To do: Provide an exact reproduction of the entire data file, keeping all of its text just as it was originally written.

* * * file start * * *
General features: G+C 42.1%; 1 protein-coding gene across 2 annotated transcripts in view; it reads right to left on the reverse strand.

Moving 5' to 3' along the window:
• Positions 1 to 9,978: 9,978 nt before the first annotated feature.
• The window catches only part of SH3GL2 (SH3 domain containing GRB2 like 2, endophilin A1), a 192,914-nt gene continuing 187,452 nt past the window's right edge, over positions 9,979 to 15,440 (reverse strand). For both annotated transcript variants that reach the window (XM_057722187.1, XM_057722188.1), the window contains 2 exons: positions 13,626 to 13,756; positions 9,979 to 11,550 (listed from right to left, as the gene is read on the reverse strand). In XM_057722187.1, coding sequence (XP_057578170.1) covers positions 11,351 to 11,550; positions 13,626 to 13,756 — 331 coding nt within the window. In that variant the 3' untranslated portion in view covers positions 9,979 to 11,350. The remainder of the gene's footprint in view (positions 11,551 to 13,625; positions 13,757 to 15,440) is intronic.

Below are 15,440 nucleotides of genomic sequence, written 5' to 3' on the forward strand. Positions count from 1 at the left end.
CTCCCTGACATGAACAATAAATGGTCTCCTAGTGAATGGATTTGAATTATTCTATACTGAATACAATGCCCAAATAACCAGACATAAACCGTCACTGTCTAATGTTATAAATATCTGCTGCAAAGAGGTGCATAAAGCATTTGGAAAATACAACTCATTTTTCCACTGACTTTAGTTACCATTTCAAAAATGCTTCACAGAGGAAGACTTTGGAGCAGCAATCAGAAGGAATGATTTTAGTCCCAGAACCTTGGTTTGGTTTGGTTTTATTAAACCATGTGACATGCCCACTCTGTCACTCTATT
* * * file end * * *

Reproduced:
General features: G+C 42.1%; 1 protein-coding gene across 2 annotated transcripts in view; it reads right to left on the reverse strand.

Moving 5' to 3' along the window:
• Positions 1 to 9,978: 9,978 nt before the first annotated feature.
• The window catches only part of SH3GL2 (SH3 domain containing GRB2 like 2, endophilin A1), a 192,914-nt gene continuing 187,452 nt past the window's right edge, over positions 9,979 to 15,440 (reverse strand). For both annotated transcript variants that reach the window (XM_057722187.1, XM_057722188.1), the window contains 2 exons: positions 13,626 to 13,756; positions 9,979 to 11,550 (listed from right to left, as the gene is read on the reverse strand). In XM_057722187.1, coding sequence (XP_057578170.1) covers positions 11,351 to 11,550; positions 13,626 to 13,756 — 331 coding nt within the window. In that variant the 3' untranslated portion in view covers positions 9,979 to 11,350. The remainder of the gene's footprint in view (positions 11,551 to 13,625; positions 13,757 to 15,440) is intronic.

Below are 15,440 nucleotides of genomic sequence, written 5' to 3' on the forward strand. Positions count from 1 at the left end.
CTCCCTGACATGAACAATAAATGGTCTCCTAGTGAATGGATTTGAATTATTCTATACTGAATACAATGCCCAAATAACCAGACATAAACCGTCACTGTCTAATGTTATAAATATCTGCTGCAAAGAGGTGCATAAAGCATTTGGAAAATACAACTCATTTTTCCACTGACTTTAGTTACCATTTCAAAAATGCTTCACAGAGGAAGACTTTGGAGCAGCAATCAGAAGGAATGATTTTAGTCCCAGAACCTTGGTTTGGTTTGGTTTTATTAAACCATGTGACATGCCCACTCTGTCACTCTATT